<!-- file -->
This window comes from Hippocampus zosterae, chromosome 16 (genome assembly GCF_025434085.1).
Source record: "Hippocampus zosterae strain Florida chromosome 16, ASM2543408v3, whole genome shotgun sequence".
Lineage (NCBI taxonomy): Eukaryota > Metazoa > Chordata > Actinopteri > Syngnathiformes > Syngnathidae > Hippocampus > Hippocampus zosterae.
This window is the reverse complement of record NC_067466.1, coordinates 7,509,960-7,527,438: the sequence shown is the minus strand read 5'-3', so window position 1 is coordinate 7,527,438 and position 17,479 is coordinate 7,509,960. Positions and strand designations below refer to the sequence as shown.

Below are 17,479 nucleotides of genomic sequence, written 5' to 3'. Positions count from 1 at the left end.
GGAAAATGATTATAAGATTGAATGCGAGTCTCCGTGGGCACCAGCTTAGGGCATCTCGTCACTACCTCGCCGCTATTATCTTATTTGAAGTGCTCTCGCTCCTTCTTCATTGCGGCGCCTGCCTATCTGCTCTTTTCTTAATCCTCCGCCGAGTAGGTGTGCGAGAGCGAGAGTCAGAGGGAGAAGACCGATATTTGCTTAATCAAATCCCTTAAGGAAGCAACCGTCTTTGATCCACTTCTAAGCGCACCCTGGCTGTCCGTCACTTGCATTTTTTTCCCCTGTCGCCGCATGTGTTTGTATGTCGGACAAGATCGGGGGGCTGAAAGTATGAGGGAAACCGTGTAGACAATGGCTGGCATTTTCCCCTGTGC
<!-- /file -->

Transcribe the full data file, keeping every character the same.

This window comes from Hippocampus zosterae, chromosome 16 (genome assembly GCF_025434085.1).
Source record: "Hippocampus zosterae strain Florida chromosome 16, ASM2543408v3, whole genome shotgun sequence".
Lineage (NCBI taxonomy): Eukaryota > Metazoa > Chordata > Actinopteri > Syngnathiformes > Syngnathidae > Hippocampus > Hippocampus zosterae.
This window is the reverse complement of record NC_067466.1, coordinates 7,509,960-7,527,438: the sequence shown is the minus strand read 5'-3', so window position 1 is coordinate 7,527,438 and position 17,479 is coordinate 7,509,960. Positions and strand designations below refer to the sequence as shown.

Below are 17,479 nucleotides of genomic sequence, written 5' to 3'. Positions count from 1 at the left end.
GGAAAATGATTATAAGATTGAATGCGAGTCTCCGTGGGCACCAGCTTAGGGCATCTCGTCACTACCTCGCCGCTATTATCTTATTTGAAGTGCTCTCGCTCCTTCTTCATTGCGGCGCCTGCCTATCTGCTCTTTTCTTAATCCTCCGCCGAGTAGGTGTGCGAGAGCGAGAGTCAGAGGGAGAAGACCGATATTTGCTTAATCAAATCCCTTAAGGAAGCAACCGTCTTTGATCCACTTCTAAGCGCACCCTGGCTGTCCGTCACTTGCATTTTTTTCCCCTGTCGCCGCATGTGTTTGTATGTCGGACAAGATCGGGGGGCTGAAAGTATGAGGGAAACCGTGTAGACAATGGCTGGCATTTTCCCCTGTGC